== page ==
Louis XV Dessert Recipe

The Louis XV is the iconic signature dish of Alain Ducasse’s three-star Michelin restaurant in Monte-Carlo. The cake is a simple layered mousse cake but Ducasse’s perfect mastery over each individual component is what has made it such a celebrated dessert. The Louis XV dessert recipe teaches a number of simple classic French patisserie techniques, which come together to create something spectacular.

The base is a thin dacquois - a nut-based meringue, made from hazelnuts. A layer of feuilletine mixed with praline is spread on top to give a little chewy crunch. Feuilletine are fine cornflake-like crispy flakes, which are tough to make, and easiest bought. Praline paste is made from finely ground caramelised hazelnuts.

Next comes the chocolate mousse, the body of the cake. The chocolate mousse recipe uses the sabayon technique - whisking warm egg yolks together with a sugar syrup until pale, silky, and with a ‘ribbon consistency.’ And, finally the cake is finished with a dark chocolate glaze. The glaze is poured over the Louis XV, and reflects like the surface of a mirror. The dark chocolate glaze recipe is one to have up your sleeve for many other cakes - one day you may even find yourself needing to ice a sachertorte on the Great British Bake Off.

The Louis XV dessert is not for the faint-hearted, but take the time to work through each step, and you'll finish with an education in French patisserie, and a delicious show-stopper! We will often make twice as many as we need up to the end of the "chocolate mousse stage", and keep them in the freezer for a quick luxurious dessert, another day. The chocolate glaze should really be made and applied the day the dessert is served - the finished dessert will keep for up to half a day in the fridge.

 For the hazelnut dacquois Serves: 8

  • 170g egg whites
  • 50g caster sugar
  • 120g icing sugar
  • 100g hazelnuts
  • 25g plain flour, sifted

For the feuilletine praline layer

For the chocolate mousse

For the chocolate glaze

To serve


To make the dacquois

  1. Dehydrate the hazelnuts in the oven at 150°C for 15 minutes.
  2. Allow the hazelnuts to cool and then blitz them into a powder in a food processor. Be careful not to over blend the hazelnuts or they will turn into a paste.
  3. Turn the oven up to 180°C and cover a baking tray in baking paper.
  4. Whisk the egg whites to stiff peaks and add the caster sugar to stabilise them.
  5. Sieve together the icing sugar, hazelnut powder and the flour.
  6. Incorporate the meringue into the powders gently, using a spatula.
  7. Pipe the dacquois on the baking paper so you have a whole baking tray of dacquois.
  8. Cook at 180°C for 12-15 minutes. Transfer to a cooling rack.
  9. When  cool, use mousse rings to cut out shapes to form the base of the Louis XV dessert.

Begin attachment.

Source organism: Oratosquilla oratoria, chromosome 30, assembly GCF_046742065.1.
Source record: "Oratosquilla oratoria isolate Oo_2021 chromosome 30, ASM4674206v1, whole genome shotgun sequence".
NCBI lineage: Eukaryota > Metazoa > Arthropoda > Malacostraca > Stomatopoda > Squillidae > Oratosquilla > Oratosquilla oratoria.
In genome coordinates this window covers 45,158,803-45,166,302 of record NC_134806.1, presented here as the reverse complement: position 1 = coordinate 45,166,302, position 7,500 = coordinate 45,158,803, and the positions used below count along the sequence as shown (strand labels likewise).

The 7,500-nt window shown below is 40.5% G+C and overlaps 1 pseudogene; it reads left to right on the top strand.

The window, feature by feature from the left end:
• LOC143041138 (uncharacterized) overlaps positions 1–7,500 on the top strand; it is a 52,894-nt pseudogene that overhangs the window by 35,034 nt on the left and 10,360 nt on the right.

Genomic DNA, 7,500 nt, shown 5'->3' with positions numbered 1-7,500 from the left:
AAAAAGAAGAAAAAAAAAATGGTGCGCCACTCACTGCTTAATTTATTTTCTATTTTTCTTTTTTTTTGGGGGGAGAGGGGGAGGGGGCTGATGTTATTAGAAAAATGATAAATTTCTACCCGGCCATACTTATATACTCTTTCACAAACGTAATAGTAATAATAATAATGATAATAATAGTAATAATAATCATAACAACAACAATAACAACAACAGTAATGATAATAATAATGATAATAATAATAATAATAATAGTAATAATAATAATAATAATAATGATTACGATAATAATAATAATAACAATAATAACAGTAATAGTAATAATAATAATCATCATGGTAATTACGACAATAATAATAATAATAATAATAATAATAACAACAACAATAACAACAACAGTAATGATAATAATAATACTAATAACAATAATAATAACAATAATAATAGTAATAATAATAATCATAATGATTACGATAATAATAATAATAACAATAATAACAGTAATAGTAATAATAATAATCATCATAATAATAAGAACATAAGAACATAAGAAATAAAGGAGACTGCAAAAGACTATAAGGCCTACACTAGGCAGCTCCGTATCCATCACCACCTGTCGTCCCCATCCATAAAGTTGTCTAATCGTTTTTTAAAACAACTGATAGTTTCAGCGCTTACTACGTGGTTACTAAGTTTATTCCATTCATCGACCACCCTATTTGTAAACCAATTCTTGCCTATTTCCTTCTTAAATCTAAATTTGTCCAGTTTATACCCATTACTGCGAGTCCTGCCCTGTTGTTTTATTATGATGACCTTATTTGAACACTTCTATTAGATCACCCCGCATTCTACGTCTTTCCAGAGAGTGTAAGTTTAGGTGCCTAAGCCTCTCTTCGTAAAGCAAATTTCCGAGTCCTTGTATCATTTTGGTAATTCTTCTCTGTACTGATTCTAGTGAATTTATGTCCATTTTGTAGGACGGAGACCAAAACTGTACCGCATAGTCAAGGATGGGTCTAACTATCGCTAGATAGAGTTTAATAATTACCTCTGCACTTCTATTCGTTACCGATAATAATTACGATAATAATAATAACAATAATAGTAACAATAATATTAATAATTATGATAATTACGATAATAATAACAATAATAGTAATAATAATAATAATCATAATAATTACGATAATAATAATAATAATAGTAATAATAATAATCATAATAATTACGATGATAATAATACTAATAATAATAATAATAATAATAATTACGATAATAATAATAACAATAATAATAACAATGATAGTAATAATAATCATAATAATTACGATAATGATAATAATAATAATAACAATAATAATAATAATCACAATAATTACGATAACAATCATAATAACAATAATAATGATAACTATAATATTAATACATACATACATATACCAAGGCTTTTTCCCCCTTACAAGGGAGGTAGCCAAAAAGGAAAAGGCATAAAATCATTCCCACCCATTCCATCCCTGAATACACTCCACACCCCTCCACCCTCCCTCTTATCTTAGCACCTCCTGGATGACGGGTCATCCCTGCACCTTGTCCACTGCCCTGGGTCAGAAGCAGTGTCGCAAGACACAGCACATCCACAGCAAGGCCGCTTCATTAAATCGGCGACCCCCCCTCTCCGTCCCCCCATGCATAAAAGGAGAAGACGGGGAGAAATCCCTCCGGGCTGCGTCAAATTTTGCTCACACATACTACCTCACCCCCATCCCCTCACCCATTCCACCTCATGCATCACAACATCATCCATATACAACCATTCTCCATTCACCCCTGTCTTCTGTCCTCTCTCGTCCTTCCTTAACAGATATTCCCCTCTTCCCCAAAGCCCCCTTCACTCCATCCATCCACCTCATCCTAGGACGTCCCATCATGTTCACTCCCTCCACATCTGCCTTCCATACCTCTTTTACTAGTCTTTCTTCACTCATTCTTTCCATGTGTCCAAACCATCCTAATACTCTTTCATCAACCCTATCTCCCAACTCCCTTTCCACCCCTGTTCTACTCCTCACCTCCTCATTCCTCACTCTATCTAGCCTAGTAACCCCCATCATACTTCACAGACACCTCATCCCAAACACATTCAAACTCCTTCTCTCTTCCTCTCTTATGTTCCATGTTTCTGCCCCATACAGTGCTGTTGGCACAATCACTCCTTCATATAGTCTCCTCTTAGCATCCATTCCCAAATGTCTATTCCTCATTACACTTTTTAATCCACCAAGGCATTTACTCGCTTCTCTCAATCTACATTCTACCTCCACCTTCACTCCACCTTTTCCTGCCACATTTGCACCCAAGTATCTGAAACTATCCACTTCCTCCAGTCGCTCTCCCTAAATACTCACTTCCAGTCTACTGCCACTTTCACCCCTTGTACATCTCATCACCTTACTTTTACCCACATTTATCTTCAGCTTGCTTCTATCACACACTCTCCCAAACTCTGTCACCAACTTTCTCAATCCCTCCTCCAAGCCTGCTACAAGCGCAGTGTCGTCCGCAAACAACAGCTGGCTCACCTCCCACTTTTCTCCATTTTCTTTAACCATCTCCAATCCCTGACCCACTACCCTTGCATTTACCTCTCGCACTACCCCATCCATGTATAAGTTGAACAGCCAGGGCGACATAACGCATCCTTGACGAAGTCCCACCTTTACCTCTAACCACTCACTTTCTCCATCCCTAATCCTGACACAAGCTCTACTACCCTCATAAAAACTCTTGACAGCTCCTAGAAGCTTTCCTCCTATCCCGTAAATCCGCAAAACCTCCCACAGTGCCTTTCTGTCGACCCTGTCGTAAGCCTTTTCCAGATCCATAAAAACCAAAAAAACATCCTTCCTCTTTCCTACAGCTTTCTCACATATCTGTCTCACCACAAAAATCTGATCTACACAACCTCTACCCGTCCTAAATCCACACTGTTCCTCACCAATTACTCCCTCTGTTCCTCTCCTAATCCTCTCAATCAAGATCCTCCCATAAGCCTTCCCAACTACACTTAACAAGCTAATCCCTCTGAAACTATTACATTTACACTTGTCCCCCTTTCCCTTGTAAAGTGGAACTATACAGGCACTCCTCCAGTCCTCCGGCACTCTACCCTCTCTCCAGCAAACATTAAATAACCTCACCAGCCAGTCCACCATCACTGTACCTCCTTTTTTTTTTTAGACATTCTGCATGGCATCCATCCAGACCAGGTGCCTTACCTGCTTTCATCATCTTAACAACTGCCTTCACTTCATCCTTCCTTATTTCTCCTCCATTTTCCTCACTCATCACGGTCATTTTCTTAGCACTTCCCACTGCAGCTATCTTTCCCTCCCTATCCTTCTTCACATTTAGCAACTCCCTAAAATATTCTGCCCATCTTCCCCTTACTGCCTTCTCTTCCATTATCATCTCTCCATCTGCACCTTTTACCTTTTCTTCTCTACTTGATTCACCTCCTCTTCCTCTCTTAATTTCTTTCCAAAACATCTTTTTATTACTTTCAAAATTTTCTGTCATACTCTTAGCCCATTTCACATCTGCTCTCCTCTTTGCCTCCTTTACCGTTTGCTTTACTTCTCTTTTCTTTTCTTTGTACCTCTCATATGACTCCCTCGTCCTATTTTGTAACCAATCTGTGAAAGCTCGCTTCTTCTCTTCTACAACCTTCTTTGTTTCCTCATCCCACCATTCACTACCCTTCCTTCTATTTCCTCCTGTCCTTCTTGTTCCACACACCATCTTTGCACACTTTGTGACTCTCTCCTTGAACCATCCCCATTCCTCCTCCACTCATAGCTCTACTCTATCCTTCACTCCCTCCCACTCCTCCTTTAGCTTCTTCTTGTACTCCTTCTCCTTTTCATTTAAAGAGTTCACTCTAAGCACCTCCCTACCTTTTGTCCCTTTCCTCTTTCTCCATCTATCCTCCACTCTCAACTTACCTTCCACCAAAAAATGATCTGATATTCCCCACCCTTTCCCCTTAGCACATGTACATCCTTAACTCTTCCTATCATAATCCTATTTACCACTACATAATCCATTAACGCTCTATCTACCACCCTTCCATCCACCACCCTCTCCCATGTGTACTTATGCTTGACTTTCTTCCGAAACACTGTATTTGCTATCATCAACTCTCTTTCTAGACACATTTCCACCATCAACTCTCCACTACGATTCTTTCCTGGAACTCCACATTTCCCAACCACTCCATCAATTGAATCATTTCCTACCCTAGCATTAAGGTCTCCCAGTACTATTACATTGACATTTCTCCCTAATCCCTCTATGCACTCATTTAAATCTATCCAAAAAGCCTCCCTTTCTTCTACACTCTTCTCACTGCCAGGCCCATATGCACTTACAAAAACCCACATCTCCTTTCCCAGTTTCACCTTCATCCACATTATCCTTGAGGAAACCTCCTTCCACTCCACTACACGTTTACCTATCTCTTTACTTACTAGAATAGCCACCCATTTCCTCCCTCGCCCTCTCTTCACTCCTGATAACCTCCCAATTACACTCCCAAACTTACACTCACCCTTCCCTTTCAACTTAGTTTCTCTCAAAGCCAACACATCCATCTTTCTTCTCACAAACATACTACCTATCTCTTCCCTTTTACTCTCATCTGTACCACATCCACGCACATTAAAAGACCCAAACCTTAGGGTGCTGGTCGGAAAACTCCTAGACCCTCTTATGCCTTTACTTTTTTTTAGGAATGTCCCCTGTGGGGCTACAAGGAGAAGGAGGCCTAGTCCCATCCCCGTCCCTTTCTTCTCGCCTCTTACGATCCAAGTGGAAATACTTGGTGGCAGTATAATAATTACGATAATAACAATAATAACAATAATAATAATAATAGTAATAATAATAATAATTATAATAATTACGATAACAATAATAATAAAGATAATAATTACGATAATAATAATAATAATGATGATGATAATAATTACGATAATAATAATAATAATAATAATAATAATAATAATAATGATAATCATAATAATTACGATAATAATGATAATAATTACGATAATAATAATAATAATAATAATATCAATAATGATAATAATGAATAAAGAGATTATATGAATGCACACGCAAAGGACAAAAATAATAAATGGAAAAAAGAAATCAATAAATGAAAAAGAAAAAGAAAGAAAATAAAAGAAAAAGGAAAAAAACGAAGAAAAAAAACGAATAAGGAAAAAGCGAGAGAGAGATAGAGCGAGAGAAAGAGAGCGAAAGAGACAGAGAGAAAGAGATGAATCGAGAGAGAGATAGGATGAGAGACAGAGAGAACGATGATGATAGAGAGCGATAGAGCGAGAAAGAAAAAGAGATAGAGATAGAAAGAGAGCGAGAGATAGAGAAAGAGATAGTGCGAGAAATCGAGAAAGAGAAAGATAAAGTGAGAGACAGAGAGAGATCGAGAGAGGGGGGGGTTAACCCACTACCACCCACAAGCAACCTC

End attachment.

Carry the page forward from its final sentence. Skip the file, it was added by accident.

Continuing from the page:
© Speciality Cooking Supplies Limited 2024

To make the praline-feuilletine layer

  1. Melt the white chocolate couverture in a bain marie. Add the feuilletine and praline paste to the melted white chocolate. Mix well.
  2. Using a teaspoon, spread a thin layer of the mixture onto the dacquois base inside the mousse rings.
© Speciality Cooking Supplies Limited 2024

To make the chocolate mousse

  1. Make a sugar syrup. Add the water, sugar and corn syrup to a pan, and bring to the boil. Leave to one side to cool.
  2. Place the egg yolks and the cooled syrup in a stand mixer bowl. Heat over the hob on a low flame until the mixture reaches 55°C, whisking constantly.
  3. Transfer to the stand mixer and whisk until the mixture cools and begins to take on a ‘ribbon consistency.’
  4. Melt the chocolate in a bain marie, and gently stir into the fluffy egg and sugar mixture.
  5. In a separate bowl whisk the cream into medium peaks and fold it in.
  6. Spoon into the mousse rings, and scrape across the surface to flatten with a metal spatula. Place in the freezer.
© Speciality Cooking Supplies Limited 2024

To make the chocolate glaze

  1. Before making the chocolate glaze remove the mousse rings from the mousse. First transfer the mousse rings to a cooling rack. Use a chef’s blowtorch around the edges until you can pull off the mousse ring leaving the mousse intact. Return to the freezer.
  2. To make the chocolate glaze, place the chocolate in a mixing bowl. Bring approximately 2/3 of the cream to the boil and pour over the chocolate. Mix well, until well incorporated. This is a ganache.
  3. Bring the remaining 1/3 of the cream to the boil with the water and the sugar. Add the cocoa powder and return to the boil. Pour over the ganache.
  4. The glaze should be liquid and runny. If it’s too thick it will set too thick. If this is the case just gently heat it over a bain marie to make it less viscous.
  5. Remove the chocolate mousse from the freezer, and place the cooling rack over a roasting tin, to catch any glaze that drips through. Pour the glaze over the frozen chocolate mousse making sure to cover all sides. Place in the fridge for at least 1 hour. Any glaze that has dripped through can be collected, warmed and used again the next day if needed.
© Speciality Cooking Supplies Limited 2024

To serve

  1. Transfer the Louis XV from the cooling rack to a plate, using a spatula.